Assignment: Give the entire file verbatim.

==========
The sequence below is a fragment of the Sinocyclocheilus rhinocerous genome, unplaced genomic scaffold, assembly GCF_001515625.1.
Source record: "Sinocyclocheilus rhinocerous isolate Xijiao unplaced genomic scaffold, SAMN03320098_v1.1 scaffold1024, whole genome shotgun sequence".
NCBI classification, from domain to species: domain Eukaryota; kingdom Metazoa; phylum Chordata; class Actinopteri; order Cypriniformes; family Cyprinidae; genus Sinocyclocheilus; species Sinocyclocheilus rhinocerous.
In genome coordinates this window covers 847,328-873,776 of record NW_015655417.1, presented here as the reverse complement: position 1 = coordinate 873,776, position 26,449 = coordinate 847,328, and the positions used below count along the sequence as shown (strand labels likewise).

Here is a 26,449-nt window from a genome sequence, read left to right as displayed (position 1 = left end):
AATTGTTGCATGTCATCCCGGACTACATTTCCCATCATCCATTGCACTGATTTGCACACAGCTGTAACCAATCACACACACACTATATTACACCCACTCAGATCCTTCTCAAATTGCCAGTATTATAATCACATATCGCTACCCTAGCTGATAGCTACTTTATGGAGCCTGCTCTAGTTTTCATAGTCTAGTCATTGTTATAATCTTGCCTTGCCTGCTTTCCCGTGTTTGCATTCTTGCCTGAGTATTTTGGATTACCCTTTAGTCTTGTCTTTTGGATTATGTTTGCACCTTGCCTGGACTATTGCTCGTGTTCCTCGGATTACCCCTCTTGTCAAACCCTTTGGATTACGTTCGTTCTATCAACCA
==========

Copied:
The sequence below is a fragment of the Sinocyclocheilus rhinocerous genome, unplaced genomic scaffold, assembly GCF_001515625.1.
Source record: "Sinocyclocheilus rhinocerous isolate Xijiao unplaced genomic scaffold, SAMN03320098_v1.1 scaffold1024, whole genome shotgun sequence".
NCBI classification, from domain to species: domain Eukaryota; kingdom Metazoa; phylum Chordata; class Actinopteri; order Cypriniformes; family Cyprinidae; genus Sinocyclocheilus; species Sinocyclocheilus rhinocerous.
In genome coordinates this window covers 847,328-873,776 of record NW_015655417.1, presented here as the reverse complement: position 1 = coordinate 873,776, position 26,449 = coordinate 847,328, and the positions used below count along the sequence as shown (strand labels likewise).

Here is a 26,449-nt window from a genome sequence, read left to right as displayed (position 1 = left end):
AATTGTTGCATGTCATCCCGGACTACATTTCCCATCATCCATTGCACTGATTTGCACACAGCTGTAACCAATCACACACACACTATATTACACCCACTCAGATCCTTCTCAAATTGCCAGTATTATAATCACATATCGCTACCCTAGCTGATAGCTACTTTATGGAGCCTGCTCTAGTTTTCATAGTCTAGTCATTGTTATAATCTTGCCTTGCCTGCTTTCCCGTGTTTGCATTCTTGCCTGAGTATTTTGGATTACCCTTTAGTCTTGTCTTTTGGATTATGTTTGCACCTTGCCTGGACTATTGCTCGTGTTCCTCGGATTACCCCTCTTGTCAAACCCTTTGGATTACGTTCGTTCTATCAACCA